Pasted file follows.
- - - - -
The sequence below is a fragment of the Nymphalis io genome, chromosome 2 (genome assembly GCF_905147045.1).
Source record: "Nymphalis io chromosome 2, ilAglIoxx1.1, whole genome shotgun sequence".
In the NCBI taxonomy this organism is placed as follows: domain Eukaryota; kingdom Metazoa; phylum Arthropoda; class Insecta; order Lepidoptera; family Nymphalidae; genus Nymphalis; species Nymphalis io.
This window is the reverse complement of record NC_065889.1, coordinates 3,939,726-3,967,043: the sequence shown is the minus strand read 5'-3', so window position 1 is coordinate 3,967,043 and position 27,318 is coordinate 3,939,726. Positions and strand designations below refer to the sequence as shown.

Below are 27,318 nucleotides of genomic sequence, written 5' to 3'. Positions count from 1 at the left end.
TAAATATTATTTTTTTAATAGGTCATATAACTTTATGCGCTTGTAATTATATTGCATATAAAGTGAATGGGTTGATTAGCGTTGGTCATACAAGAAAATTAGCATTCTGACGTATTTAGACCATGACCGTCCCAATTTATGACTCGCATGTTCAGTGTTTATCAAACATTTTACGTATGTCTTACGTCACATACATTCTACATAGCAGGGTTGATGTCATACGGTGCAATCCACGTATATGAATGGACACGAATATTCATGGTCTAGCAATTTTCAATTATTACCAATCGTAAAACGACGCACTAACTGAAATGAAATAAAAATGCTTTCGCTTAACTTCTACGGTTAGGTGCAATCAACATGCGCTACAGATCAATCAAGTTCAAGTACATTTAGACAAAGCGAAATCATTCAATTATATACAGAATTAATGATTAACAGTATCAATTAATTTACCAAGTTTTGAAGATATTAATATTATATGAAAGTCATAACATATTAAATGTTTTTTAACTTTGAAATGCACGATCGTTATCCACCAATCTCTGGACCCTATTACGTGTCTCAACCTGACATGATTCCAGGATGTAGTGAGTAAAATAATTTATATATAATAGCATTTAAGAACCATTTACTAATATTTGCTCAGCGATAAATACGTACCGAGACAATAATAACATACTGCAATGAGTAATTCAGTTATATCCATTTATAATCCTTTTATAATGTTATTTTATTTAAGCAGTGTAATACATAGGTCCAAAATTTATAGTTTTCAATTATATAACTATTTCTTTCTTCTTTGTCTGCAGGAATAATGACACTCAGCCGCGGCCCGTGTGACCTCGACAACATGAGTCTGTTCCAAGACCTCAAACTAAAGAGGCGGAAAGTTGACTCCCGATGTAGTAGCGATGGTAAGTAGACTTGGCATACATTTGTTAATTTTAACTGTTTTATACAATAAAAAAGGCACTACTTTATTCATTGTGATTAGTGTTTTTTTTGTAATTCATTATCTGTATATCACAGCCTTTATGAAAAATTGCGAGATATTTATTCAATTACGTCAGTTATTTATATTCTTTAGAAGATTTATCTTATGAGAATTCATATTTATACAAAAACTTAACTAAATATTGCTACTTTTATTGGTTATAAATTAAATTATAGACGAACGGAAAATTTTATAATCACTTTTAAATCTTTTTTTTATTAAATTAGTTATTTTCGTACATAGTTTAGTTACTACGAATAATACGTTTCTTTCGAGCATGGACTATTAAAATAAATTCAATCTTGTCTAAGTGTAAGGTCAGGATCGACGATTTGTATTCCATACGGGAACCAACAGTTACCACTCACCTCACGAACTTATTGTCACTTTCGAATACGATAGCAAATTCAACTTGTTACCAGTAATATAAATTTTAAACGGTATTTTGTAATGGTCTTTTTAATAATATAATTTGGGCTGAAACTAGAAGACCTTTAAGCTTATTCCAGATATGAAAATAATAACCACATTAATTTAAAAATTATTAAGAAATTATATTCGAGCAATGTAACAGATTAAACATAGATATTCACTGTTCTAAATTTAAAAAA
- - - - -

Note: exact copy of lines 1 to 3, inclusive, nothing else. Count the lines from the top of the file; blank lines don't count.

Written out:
The sequence below is a fragment of the Nymphalis io genome, chromosome 2 (genome assembly GCF_905147045.1).
Source record: "Nymphalis io chromosome 2, ilAglIoxx1.1, whole genome shotgun sequence".
In the NCBI taxonomy this organism is placed as follows: domain Eukaryota; kingdom Metazoa; phylum Arthropoda; class Insecta; order Lepidoptera; family Nymphalidae; genus Nymphalis; species Nymphalis io.